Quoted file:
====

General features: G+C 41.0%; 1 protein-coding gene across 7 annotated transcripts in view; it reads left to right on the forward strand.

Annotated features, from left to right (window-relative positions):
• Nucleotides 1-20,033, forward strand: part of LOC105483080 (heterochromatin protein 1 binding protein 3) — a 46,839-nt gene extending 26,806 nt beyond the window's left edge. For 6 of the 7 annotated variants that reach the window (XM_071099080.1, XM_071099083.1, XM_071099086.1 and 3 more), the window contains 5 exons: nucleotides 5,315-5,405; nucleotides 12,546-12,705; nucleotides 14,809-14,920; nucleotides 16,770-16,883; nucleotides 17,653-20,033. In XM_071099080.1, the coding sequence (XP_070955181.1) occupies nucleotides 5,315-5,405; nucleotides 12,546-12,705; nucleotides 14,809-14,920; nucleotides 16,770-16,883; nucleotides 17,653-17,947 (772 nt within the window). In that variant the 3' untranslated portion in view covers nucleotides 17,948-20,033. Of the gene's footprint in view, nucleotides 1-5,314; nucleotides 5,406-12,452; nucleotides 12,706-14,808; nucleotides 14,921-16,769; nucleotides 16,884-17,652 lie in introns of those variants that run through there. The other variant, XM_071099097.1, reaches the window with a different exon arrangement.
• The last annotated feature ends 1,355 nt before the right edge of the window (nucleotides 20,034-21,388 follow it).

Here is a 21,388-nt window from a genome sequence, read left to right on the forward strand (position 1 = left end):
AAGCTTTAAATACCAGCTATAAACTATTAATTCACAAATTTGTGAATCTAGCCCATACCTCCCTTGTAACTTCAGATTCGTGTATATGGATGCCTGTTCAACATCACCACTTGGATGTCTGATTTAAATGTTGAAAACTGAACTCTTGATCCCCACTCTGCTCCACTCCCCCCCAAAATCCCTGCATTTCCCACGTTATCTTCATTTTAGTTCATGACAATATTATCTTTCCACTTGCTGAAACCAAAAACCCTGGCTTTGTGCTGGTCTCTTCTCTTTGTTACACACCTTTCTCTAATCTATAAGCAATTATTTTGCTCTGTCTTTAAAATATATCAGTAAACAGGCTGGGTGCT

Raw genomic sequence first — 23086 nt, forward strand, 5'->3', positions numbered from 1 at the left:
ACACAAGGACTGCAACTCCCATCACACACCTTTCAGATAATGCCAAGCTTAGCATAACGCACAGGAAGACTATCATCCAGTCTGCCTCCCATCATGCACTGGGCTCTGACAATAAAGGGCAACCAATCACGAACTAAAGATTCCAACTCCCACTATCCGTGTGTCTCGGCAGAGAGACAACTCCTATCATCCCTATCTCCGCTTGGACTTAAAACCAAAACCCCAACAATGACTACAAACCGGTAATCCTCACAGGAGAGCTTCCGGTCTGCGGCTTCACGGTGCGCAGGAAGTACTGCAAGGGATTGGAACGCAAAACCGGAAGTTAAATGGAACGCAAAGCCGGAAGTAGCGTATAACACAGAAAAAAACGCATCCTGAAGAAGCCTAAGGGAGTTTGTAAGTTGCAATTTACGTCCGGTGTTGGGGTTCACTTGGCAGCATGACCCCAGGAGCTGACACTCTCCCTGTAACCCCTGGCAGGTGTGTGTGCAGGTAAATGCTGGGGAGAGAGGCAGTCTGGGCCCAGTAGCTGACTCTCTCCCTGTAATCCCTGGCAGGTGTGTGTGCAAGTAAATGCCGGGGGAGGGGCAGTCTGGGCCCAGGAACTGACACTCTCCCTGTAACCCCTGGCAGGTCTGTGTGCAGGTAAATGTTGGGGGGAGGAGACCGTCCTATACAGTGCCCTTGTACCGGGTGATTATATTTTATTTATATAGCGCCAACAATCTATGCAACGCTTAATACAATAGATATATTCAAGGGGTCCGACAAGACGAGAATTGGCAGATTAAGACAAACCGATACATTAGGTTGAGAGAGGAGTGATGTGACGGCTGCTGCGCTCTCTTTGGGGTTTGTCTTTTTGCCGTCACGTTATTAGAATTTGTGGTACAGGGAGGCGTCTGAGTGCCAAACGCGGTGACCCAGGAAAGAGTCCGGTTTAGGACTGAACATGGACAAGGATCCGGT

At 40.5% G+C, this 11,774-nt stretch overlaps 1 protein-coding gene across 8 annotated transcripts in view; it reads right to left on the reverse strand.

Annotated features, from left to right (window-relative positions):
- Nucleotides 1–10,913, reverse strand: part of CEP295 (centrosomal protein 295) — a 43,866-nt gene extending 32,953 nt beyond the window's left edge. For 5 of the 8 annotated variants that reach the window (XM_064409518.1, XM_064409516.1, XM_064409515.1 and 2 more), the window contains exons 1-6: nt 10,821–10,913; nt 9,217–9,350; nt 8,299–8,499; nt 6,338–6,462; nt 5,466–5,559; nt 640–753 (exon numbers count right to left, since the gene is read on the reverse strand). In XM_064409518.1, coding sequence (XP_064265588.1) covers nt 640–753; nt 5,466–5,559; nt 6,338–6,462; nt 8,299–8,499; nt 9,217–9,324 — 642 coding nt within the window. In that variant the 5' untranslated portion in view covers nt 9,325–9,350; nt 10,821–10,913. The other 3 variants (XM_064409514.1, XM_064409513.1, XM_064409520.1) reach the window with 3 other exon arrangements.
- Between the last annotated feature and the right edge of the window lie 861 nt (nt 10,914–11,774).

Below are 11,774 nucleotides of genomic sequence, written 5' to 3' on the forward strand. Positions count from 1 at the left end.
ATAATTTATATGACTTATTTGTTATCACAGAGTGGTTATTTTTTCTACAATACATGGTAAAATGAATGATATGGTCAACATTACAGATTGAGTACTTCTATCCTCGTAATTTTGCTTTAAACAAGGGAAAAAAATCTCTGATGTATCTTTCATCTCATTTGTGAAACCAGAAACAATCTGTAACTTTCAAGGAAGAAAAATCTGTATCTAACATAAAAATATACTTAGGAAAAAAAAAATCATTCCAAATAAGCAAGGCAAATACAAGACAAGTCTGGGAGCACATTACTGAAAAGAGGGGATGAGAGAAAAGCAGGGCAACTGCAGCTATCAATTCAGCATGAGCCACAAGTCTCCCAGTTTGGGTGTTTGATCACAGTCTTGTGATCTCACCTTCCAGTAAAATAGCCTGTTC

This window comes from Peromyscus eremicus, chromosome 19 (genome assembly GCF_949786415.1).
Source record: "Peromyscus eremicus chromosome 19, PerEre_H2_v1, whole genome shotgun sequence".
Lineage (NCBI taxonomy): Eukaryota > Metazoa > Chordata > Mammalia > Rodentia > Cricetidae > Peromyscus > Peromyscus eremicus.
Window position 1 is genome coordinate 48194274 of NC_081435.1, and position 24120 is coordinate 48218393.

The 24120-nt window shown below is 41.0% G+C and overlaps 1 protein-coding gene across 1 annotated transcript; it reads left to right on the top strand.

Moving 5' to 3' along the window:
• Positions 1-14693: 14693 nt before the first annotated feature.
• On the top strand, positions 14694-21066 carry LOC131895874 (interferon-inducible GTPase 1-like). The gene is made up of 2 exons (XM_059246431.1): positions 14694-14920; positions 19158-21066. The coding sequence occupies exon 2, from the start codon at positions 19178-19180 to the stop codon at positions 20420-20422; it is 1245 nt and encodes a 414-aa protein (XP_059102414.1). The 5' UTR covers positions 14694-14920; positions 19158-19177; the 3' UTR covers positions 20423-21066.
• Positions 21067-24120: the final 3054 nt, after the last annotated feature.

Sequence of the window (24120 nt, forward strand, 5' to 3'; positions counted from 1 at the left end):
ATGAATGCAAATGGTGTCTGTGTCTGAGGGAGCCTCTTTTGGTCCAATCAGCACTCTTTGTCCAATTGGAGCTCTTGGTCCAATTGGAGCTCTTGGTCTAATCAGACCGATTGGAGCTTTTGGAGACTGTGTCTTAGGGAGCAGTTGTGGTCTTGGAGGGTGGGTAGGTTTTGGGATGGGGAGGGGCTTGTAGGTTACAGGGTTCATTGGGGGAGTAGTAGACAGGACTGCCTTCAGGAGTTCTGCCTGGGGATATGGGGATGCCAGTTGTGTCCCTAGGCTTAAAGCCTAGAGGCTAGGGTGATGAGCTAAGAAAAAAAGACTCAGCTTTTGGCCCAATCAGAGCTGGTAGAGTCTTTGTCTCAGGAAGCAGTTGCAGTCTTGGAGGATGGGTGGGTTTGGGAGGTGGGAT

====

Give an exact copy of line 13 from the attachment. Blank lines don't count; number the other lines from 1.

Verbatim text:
Below are 11,774 nucleotides of genomic sequence, written 5' to 3' on the forward strand. Positions count from 1 at the left end.